The Doobie Brothers

Warner Brothers, 1975

REVIEW BY: Benjamin Ray


The Doobies' fifth album was their final one without Michael McDonald, and consequently their final one with their original boogie/country rock sound. It also was the last great album they would release, although as a whole it doesn't quite hit the heights of The Captain And Me.

About the only hit was "Take Me In Your Arms (Rock Me)," a fine song buoyed by Jeff "Skunk" Baxter's fine guitar solo and the female gospel-inflected backup vocals, which point the way toward the blue-eyed soul approach the group would soon take with McDonald. "Slat Key Soquel Rag" and "Precis" are brief but entertaining acoustic guitar solos, often an overlooked element of this band (they really could play). The high-energy "Neal's Fandango" proves this as well.my_heart_sings_the_harmony_web_ad_alt_250

Much of the album treads the same ground as the previous effort, What Were Once Vices Are Now Habits, but it does so very well, from the innocent shuffle of "Rainy Day Crossroad Blues" to the bar band boogie "Double Dealin' Four Flusher," which sounds like a dry run for ZZ Top's early records. The first side of the disc is a little less successful; "Sweet Maxine" and "Texas Lullaby" say little that hasn't already been said, while "Music Man" doesn't quite work despite its pseudo-funk arrangement from Curtis Mayfield.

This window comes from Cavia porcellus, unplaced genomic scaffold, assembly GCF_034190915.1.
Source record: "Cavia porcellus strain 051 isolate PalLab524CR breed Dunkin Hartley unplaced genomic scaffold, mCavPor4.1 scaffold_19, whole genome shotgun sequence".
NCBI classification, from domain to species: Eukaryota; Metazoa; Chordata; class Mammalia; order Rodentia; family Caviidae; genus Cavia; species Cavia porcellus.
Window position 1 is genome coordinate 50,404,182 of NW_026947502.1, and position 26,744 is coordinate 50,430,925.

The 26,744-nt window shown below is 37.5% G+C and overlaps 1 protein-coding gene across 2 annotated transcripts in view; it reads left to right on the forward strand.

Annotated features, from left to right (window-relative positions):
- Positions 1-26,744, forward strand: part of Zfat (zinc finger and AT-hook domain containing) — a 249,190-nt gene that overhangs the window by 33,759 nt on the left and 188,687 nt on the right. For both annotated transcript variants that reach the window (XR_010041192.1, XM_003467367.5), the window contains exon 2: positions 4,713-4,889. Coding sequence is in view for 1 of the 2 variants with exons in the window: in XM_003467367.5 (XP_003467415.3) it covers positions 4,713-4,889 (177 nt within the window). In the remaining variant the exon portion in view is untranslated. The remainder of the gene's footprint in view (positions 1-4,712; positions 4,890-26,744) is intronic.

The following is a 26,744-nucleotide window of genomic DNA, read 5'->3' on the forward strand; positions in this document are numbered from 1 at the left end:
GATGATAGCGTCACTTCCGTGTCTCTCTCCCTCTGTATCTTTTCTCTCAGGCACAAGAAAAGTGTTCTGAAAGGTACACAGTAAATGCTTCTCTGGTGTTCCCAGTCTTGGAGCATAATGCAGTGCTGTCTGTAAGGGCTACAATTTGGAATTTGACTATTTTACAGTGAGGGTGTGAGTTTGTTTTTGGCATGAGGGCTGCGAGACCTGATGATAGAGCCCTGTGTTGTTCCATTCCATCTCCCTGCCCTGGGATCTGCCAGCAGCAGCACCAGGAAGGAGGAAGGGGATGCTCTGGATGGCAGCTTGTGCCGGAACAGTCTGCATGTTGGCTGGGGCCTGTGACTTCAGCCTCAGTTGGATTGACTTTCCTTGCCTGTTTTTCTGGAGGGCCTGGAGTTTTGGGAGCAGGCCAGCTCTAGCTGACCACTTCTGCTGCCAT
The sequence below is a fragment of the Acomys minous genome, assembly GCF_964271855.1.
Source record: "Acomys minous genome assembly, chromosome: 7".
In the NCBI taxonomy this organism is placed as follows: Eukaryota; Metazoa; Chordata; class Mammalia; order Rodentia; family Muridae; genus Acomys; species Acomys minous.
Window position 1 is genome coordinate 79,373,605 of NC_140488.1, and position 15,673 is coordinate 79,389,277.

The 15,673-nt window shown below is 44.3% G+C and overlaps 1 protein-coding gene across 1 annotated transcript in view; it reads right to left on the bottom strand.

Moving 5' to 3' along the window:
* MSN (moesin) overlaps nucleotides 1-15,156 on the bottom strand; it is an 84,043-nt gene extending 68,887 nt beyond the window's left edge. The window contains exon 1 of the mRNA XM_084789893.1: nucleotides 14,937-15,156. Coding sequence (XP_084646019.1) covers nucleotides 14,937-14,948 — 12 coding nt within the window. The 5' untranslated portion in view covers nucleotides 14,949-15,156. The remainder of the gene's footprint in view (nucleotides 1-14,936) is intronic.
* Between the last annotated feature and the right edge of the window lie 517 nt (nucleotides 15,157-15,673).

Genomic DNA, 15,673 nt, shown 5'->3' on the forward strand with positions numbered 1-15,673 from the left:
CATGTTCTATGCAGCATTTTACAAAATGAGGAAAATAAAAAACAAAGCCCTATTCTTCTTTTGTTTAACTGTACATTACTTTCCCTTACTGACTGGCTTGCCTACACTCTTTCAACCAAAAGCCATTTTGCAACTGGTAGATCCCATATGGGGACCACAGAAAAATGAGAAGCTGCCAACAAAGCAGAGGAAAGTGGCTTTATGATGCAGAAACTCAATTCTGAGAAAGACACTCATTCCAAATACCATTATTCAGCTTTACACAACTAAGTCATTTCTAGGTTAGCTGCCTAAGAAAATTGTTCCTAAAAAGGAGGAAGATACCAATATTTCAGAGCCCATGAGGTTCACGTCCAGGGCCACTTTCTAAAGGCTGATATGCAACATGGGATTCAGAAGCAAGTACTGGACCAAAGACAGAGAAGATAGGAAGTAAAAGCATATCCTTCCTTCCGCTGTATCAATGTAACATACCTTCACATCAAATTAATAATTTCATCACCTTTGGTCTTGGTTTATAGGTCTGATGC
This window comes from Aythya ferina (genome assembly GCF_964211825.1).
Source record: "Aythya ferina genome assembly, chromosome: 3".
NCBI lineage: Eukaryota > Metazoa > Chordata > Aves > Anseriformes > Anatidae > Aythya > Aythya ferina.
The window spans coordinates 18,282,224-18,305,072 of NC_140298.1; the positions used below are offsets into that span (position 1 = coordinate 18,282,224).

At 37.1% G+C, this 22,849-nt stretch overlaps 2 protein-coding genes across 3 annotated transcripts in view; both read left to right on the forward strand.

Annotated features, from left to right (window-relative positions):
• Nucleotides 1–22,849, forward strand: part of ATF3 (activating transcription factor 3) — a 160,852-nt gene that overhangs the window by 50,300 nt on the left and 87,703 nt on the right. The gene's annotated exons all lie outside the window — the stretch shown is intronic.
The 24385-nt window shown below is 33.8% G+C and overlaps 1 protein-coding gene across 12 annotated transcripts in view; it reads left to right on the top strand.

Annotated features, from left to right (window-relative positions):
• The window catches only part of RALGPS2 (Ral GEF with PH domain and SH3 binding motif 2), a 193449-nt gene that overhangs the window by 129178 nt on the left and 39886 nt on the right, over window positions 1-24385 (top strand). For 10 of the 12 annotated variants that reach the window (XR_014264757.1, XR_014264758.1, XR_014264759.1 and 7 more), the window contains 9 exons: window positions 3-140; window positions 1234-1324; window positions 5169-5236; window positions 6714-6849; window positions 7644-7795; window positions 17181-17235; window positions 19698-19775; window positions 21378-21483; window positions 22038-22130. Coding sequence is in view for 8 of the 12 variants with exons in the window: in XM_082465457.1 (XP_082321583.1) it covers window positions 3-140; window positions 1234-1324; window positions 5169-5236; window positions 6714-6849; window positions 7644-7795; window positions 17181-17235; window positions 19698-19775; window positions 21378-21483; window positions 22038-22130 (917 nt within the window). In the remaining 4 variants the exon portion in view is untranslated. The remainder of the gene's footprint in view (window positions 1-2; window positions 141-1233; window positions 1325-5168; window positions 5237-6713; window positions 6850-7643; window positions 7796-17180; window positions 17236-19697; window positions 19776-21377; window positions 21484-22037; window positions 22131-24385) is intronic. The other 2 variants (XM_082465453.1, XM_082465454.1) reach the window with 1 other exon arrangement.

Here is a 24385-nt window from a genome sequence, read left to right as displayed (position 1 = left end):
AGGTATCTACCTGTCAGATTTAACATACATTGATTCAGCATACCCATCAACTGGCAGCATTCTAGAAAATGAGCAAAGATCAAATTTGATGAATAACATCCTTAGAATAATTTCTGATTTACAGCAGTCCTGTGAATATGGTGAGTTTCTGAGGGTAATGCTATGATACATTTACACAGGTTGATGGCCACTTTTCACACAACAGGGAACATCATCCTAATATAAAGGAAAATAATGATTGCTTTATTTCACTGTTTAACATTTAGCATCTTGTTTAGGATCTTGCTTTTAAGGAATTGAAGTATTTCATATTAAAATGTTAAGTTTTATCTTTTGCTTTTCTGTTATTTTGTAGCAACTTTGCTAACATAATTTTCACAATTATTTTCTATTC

However, the one song that everybody needs to hear is "I Cheat The Hangman," an absolute stunner that has somehow been overlooked in the band's history. Patrick Simmons' finest hour, the song begins as a Western-sounding ballad with some ghostly guitar and multi-tracked voices, then slowly the strings and piano swell behind the wordless vocals (Maria Muldaur provides backup), giving way to a full-tilt rocker with horns to accentuate the climax before the fadeout. More than once, the song will give the listener goosebumps. 

Stampede stands as the final act of the original Doobie Brothers, and it's quite a record, returning partially to the low-key country rock of the debut and Toulouse Street while keeping an eye on the future. It's equally as good as Toulouse Street, despite only having one hit, and is a great place to begin (after The Captain And Me) when digging into the band's back catalog.

Rating: B

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